VoIP Troubleshooting: Call quality and Bug FixesFebruary 19, 2014
Tinder Exposes Itself with Location Security FlawFebruary 21, 2014
Social media is filled with people sharing stories, websites, news, and information. Some of that stuff, however, can be completely false and untrue, which is why researchers at the University of Sheffield in England are developing a tool that will sort out the lies and truth from posts in social media. Basically, it will help affirm your suspicions that your friends are idiots.
Social media lie detector
The researchers are developing a system after seeing a lot of information being spread that is incredibly untrue—especially during times when news moves fast, as evidenced by the 2011 UK riots when reports showed that animals from the London Zoo were freed. More recently, we can look at the Boston Bombings in 2013 that had reports of two suspects that ended up not being the suspects at all. The system will place information into four different categories: speculation, controversy, misinformation, and disinformation. It looks at sources and their authority, and also the history and background of the sources, as well as looking for other sources to corroborate or shoot down the stories being spread. All this is displayed in a virtual dashboard that shows you whether or not it’s a lie or whether the report about zombie cats taking over Tallahassee, Florida is true.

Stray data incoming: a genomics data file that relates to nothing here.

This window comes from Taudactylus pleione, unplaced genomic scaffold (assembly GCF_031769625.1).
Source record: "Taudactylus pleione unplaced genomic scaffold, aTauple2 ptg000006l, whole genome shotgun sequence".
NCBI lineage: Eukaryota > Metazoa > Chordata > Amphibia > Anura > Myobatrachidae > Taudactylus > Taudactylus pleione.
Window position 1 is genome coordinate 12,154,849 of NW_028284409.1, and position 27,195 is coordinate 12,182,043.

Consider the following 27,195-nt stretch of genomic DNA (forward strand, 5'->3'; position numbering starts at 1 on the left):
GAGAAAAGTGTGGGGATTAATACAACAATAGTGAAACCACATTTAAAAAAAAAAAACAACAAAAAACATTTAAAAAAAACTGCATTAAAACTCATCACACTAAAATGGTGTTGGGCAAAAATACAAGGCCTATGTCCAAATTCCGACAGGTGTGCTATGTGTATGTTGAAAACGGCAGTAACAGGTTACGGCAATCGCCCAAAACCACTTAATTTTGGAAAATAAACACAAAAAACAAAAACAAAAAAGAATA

All in all, it will help people disseminate what’s true and isn’t, acting as a social media lie detector so that misinformation isn’t spread rapidly and accepted as fact. Nothing worse than a dumb story being spread around like it’s the truth. For instance, anybody that posts an article from The Onion like it came directly from CNN should be forced to close all their social media accounts.
I’d like to add a few categories of my own: “You can’t be serious, can you?”, “Oh, come on!”, “It ends in blogspot.com that guy can’t be right about anything!”, and my personal favorite, “Blocked”.
For more information contact Chris L.